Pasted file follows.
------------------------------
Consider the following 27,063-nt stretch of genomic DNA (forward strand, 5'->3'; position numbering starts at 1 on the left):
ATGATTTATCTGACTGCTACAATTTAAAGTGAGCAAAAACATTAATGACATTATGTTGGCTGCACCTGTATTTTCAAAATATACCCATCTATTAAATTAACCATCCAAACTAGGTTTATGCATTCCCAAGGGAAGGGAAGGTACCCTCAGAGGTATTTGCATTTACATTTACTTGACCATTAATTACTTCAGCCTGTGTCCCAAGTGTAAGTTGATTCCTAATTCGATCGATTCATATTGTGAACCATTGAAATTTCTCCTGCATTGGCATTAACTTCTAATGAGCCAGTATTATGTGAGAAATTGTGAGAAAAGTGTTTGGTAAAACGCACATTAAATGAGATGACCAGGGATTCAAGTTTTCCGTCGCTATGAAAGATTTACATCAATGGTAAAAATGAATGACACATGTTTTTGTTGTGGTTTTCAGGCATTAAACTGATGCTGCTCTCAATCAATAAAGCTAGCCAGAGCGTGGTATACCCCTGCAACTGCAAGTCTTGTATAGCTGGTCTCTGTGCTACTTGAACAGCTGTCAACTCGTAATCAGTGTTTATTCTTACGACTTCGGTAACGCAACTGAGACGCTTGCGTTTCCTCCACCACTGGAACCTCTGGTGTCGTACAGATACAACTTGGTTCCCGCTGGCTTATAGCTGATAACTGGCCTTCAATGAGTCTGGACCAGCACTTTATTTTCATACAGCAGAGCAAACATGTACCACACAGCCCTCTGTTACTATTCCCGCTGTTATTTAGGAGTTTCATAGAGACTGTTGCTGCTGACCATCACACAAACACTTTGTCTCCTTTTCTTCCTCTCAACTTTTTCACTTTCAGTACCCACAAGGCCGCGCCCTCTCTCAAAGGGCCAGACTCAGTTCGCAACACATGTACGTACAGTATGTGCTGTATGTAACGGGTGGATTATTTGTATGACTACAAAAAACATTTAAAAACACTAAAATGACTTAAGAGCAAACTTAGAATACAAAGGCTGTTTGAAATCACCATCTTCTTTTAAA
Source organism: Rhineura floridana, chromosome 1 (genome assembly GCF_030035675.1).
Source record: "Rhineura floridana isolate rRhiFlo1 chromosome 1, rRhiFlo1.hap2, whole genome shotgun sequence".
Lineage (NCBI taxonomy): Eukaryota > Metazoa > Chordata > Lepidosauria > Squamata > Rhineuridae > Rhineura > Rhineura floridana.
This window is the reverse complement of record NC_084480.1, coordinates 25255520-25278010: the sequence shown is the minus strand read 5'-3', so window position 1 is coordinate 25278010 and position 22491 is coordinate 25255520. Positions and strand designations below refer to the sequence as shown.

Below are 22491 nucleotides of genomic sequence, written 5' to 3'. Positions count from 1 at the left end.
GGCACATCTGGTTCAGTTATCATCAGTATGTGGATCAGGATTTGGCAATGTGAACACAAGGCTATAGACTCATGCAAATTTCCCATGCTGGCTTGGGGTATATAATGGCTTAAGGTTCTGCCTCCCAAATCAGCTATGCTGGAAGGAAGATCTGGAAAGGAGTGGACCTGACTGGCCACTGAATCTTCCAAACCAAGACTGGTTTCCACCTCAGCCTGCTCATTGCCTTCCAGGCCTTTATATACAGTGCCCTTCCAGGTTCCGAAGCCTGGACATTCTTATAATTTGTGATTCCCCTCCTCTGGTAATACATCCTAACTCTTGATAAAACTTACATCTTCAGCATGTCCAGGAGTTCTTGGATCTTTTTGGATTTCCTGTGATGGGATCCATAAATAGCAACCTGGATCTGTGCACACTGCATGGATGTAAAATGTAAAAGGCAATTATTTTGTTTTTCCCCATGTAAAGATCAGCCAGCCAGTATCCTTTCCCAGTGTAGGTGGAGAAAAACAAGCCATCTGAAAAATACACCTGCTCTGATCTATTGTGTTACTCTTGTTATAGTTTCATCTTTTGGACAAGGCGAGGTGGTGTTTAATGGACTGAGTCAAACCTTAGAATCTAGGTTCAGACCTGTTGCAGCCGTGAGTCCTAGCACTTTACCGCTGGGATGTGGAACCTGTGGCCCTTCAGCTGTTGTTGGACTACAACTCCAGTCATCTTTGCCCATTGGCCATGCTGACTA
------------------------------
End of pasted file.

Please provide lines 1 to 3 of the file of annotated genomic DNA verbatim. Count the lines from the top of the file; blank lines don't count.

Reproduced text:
Consider the following 27,063-nt stretch of genomic DNA (forward strand, 5'->3'; position numbering starts at 1 on the left):
ATGATTTATCTGACTGCTACAATTTAAAGTGAGCAAAAACATTAATGACATTATGTTGGCTGCACCTGTATTTTCAAAATATACCCATCTATTAAATTAACCATCCAAACTAGGTTTATGCATTCCCAAGGGAAGGGAAGGTACCCTCAGAGGTATTTGCATTTACATTTACTTGACCATTAATTACTTCAGCCTGTGTCCCAAGTGTAAGTTGATTCCTAATTCGATCGATTCATATTGTGAACCATTGAAATTTCTCCTGCATTGGCATTAACTTCTAATGAGCCAGTATTATGTGAGAAATTGTGAGAAAAGTGTTTGGTAAAACGCACATTAAATGAGATGACCAGGGATTCAAGTTTTCCGTCGCTATGAAAGATTTACATCAATGGTAAAAATGAATGACACATGTTTTTGTTGTGGTTTTCAGGCATTAAACTGATGCTGCTCTCAATCAATAAAGCTAGCCAGAGCGTGGTATACCCCTGCAACTGCAAGTCTTGTATAGCTGGTCTCTGTGCTACTTGAACAGCTGTCAACTCGTAATCAGTGTTTATTCTTACGACTTCGGTAACGCAACTGAGACGCTTGCGTTTCCTCCACCACTGGAACCTCTGGTGTCGTACAGATACAACTTGGTTCCCGCTGGCTTATAGCTGATAACTGGCCTTCAATGAGTCTGGACCAGCACTTTATTTTCATACAGCAGAGCAAACATGTACCACACAGCCCTCTGTTACTATTCCCGCTGTTATTTAGGAGTTTCATAGAGACTGTTGCTGCTGACCATCACACAAACACTTTGTCTCCTTTTCTTCCTCTCAACTTTTTCACTTTCAGTACCCACAAGGCCGCGCCCTCTCTCAAAGGGCCAGACTCAGTTCGCAACACATGTACGTACAGTATGTGCTGTATGTAACGGGTGGATTATTTGTATGACTACAAAAAACATTTAAAAACACTAAAATGACTTAAGAGCAAACTTAGAATACAAAGGCTGTTTGAAATCACCATCTTCTTTTAAA
Source organism: Rhineura floridana, chromosome 1 (genome assembly GCF_030035675.1).